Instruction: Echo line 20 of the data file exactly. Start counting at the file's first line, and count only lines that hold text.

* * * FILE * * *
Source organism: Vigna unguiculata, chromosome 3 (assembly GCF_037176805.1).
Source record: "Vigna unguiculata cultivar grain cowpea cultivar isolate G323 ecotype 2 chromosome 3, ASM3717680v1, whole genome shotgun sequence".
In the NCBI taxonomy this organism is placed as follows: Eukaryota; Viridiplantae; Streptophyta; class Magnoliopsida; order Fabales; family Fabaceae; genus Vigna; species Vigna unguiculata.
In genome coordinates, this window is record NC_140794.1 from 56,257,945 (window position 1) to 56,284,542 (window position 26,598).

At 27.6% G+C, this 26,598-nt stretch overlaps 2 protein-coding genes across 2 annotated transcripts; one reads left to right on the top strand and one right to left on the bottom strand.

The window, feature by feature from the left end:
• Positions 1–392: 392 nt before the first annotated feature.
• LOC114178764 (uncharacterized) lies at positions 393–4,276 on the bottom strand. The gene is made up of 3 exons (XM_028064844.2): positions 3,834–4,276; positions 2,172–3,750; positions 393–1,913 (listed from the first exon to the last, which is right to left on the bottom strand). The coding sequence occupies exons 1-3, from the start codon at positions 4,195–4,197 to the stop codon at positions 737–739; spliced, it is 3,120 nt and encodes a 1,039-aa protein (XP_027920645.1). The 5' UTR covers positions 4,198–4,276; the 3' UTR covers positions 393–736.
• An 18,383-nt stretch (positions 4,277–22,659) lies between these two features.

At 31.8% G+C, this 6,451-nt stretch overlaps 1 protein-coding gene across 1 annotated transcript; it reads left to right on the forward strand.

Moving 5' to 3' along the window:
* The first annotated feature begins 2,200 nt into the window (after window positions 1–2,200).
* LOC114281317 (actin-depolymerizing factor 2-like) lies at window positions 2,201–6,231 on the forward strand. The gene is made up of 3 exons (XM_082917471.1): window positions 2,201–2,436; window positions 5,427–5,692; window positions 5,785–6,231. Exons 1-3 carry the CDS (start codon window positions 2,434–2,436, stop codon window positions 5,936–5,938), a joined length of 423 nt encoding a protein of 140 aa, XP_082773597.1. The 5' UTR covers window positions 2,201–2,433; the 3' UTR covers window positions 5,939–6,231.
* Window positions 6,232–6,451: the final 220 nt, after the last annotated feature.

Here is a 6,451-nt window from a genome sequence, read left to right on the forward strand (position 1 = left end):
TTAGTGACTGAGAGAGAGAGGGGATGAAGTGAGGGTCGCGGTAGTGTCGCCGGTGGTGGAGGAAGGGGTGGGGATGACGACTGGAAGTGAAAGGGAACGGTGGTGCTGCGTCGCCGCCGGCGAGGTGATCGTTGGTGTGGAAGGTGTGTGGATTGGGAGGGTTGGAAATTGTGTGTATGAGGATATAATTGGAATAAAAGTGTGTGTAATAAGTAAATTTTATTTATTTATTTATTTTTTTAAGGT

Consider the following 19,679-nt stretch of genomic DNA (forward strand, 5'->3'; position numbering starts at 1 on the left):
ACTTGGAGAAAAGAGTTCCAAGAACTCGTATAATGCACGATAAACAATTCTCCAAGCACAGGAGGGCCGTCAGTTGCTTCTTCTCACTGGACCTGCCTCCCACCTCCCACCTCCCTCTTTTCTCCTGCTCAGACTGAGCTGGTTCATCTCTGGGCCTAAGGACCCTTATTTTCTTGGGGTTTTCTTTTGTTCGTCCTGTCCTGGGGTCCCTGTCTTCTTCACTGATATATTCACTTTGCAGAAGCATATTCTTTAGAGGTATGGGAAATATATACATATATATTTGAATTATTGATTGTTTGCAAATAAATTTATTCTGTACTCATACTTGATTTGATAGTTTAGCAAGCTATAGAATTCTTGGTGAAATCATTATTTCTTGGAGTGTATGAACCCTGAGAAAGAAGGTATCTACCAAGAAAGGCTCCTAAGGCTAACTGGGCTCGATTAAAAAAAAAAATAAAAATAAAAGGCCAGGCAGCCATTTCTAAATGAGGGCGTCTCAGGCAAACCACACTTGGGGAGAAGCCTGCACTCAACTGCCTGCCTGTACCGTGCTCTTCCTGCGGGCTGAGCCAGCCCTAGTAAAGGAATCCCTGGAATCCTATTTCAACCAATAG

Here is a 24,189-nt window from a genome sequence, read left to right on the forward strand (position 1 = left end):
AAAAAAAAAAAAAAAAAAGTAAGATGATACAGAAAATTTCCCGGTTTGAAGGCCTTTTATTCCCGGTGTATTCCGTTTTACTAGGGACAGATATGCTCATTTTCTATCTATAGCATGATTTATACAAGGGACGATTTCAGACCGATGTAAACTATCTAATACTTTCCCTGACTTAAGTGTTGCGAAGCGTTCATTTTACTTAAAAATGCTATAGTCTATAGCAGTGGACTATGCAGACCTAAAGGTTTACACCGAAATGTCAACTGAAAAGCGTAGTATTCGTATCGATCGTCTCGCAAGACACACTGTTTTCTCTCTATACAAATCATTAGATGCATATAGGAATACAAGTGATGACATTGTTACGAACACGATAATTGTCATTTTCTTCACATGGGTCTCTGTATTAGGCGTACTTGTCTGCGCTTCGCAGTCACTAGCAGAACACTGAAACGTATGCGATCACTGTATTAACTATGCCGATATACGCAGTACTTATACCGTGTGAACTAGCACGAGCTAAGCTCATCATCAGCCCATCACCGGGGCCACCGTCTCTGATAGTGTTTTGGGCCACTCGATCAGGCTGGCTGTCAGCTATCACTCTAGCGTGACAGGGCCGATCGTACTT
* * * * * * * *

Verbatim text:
AAAAAAAAAAAAAAAAAAGTAAGATGATACAGAAAATTTCCCGGTTTGAAGGCCTTTTATTCCCGGTGTATTCCGTTTTACTAGGGACAGATATGCTCATTTTCTATCTATAGCATGATTTATACAAGGGACGATTTCAGACCGATGTAAACTATCTAATACTTTCCCTGACTTAAGTGTTGCGAAGCGTTCATTTTACTTAAAAATGCTATAGTCTATAGCAGTGGACTATGCAGACCTAAAGGTTTACACCGAAATGTCAACTGAAAAGCGTAGTATTCGTATCGATCGTCTCGCAAGACACACTGTTTTCTCTCTATACAAATCATTAGATGCATATAGGAATACAAGTGATGACATTGTTACGAACACGATAATTGTCATTTTCTTCACATGGGTCTCTGTATTAGGCGTACTTGTCTGCGCTTCGCAGTCACTAGCAGAACACTGAAACGTATGCGATCACTGTATTAACTATGCCGATATACGCAGTACTTATACCGTGTGAACTAGCACGAGCTAAGCTCATCATCAGCCCATCACCGGGGCCACCGTCTCTGATAGTGTTTTGGGCCACTCGATCAGGCTGGCTGTCAGCTATCACTCTAGCGTGACAGGGCCGATCGTACTT